Clipper Race: Desperate to escape
Published on January 29th, 2020
(January 29, 2020; Day 10) – The light at the end of the long Doldrums Corridor is starting to shine, with some of the 11 teams in the Clipper 2019-20 Round the World Yacht Race having already gained freedom as they escape the calm and unpredictable conditions the stretch of water has provided.
Some teams report painfully slow progress: one thing is for sure, all are unanimous in their plea for more wind in order to pick up some speed.
Ha Long Bay, Viet Nam are leading the pack despite reporting a lack of acceleration as they left the Doldrums in their wake. Skipper Josh Stickland said: “It’s been kind of a funny day really, the first half we finished our motoring*, and then bobbed about for a little while, whist roasting alive trying to search for wind and not getting much luck, in fact the highlight of the morning was the crew managing to get 2 knots of boat speed!”
Reporting on the erratic sea state, GoToBermuda’s Skipper David Immelman reports: “We are back sailing! We have completed our 4 degrees of motoring, of which the last 90 miles were quite a challenge. We went squall dodging. One after the next, no wind then it would build on the edge, we would take avoiding action and then it would drop. It did mean that we did a few odd manoeuvres last night, but we did make our planned waypoint in the end.”
Whilst speed is the main ask across the fleet, WTC Logistics have accelerated position-wise, following its tactical decision to motor later than the opposition, the past 24 hours has seen them swap tenth for second place in the race standings.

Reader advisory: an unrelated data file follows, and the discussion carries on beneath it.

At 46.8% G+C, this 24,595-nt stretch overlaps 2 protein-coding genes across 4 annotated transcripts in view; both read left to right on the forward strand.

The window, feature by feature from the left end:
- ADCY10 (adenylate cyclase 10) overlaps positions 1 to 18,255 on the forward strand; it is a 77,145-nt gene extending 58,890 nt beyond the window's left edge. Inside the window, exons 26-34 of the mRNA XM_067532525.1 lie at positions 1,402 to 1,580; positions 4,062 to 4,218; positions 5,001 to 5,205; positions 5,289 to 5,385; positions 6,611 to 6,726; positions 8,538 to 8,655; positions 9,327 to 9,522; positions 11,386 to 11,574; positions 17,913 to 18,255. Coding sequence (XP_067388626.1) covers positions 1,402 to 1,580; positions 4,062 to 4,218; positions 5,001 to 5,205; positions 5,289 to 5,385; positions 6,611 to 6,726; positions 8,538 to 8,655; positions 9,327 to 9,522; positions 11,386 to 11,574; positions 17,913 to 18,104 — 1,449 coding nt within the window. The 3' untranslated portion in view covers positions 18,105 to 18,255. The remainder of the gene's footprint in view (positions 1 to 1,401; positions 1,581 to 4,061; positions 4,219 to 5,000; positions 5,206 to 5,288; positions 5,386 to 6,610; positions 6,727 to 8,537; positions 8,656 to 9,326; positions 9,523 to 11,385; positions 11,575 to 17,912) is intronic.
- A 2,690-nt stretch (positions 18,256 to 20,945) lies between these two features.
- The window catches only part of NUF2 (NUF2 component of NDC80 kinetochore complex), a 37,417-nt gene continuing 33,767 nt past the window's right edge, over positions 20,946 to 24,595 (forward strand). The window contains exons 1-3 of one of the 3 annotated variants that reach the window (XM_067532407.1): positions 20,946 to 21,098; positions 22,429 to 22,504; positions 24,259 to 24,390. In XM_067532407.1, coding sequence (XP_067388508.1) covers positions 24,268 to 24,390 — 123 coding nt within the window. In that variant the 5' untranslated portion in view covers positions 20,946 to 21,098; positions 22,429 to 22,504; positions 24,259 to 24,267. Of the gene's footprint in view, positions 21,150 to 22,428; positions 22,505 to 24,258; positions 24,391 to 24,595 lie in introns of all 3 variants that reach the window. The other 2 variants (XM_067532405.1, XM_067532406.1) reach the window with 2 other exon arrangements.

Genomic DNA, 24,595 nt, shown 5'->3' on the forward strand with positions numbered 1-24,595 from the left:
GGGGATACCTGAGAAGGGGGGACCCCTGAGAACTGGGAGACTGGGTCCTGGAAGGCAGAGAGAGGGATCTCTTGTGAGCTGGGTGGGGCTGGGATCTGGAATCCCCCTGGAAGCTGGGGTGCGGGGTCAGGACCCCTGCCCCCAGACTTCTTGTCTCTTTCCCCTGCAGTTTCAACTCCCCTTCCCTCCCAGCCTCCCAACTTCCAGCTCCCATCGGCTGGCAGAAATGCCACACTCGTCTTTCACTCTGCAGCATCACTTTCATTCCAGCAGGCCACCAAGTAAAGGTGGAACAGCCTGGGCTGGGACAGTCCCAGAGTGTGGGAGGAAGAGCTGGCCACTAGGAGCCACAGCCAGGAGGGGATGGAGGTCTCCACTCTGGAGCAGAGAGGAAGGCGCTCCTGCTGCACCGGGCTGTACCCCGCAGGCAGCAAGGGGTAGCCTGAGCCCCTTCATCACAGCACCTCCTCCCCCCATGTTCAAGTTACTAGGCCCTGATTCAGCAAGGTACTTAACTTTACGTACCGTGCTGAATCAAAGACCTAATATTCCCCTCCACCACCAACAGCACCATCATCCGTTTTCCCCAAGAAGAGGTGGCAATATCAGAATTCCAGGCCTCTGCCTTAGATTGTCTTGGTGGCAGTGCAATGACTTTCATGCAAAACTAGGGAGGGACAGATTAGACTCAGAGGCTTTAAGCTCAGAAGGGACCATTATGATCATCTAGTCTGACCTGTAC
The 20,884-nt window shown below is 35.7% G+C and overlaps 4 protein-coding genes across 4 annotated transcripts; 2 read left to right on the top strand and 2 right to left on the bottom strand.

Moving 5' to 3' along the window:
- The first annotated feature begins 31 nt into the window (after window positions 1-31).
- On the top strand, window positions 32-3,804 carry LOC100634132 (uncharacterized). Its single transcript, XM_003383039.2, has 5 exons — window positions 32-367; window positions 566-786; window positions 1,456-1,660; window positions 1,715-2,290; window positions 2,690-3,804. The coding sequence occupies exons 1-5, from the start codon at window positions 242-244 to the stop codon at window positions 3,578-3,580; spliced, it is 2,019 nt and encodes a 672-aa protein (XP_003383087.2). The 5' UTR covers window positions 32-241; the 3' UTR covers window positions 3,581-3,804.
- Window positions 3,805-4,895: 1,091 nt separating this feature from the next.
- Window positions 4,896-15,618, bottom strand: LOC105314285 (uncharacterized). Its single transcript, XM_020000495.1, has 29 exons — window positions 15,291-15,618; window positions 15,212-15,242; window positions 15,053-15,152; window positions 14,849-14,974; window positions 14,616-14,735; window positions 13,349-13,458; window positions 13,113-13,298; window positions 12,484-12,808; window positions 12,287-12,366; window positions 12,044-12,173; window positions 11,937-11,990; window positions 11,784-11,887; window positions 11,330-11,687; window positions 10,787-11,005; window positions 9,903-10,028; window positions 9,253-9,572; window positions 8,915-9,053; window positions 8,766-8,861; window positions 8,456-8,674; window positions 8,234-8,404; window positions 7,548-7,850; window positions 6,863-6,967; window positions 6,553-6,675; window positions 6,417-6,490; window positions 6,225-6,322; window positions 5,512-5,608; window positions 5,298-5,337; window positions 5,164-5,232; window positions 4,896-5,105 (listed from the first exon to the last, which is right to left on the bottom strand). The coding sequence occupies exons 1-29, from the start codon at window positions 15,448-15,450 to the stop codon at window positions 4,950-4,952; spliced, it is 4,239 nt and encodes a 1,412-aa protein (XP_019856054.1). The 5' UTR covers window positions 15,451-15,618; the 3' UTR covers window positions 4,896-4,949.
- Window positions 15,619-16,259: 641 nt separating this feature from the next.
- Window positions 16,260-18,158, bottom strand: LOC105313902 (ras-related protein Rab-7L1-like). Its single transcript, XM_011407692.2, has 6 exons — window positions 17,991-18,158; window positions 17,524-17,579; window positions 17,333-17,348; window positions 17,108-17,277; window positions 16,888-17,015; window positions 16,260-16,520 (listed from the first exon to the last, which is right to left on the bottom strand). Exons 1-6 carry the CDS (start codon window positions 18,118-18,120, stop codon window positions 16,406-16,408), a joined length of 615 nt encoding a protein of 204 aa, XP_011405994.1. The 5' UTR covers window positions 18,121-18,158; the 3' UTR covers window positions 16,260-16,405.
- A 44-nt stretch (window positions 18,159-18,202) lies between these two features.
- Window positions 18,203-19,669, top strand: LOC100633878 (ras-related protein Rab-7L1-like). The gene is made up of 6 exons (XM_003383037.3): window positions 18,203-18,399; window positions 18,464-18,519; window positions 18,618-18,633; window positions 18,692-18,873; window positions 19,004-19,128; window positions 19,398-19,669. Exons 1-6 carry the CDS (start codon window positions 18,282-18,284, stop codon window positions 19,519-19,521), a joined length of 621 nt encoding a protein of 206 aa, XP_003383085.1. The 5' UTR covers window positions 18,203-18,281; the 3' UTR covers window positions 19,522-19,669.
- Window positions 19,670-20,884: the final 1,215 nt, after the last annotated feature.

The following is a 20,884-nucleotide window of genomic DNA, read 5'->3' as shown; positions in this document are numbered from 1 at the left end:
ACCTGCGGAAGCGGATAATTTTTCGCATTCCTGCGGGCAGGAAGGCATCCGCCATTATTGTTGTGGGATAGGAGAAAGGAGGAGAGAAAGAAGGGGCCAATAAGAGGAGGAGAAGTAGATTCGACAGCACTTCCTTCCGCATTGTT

Reports WTC Logistics Skipper Rich Gould: “Although we still have over 3000 nm to go in this race, 75% of the total distance, I’m quietly confident that we will come out of the motoring corridor somewhere near the front of the fleet. The weather this afternoon is going to be key to this, as long as the wind stays light we should continue to make good gains… fingers crossed.”
Also emerging on the other side of the halting period is Visit Sanya, China. Skipper Seumas Kellock reports: “Last night, for the first time since leaving London we had a zero mile log recorded, it is actually very difficult to do that in one hour.
“The boat simply didn’t move – not even drifted, no current and no wind. Then in the two subsequent logs we had 10 miles recorded which was a fantastic squall coming along and boosting us towards the end of the Doldrums Corridor!”
Jeronimo Santos-Gonzalez, Skipper of Punta del Este said as approaching the end of the Doldrums Corridor: “Since we stopped using our motoring allowance, sailing has been glorious and painful, one straight to the other.
“From flying at 10 knots during the night making some good progress to 1 knot or less of speed this morning. Well this is ocean sailing, nobody said it was going to be easy! We are now between the islands of New Ireland and Ambitle. Sky is darkening bringing some needed winds but also some rain and strong squalls.”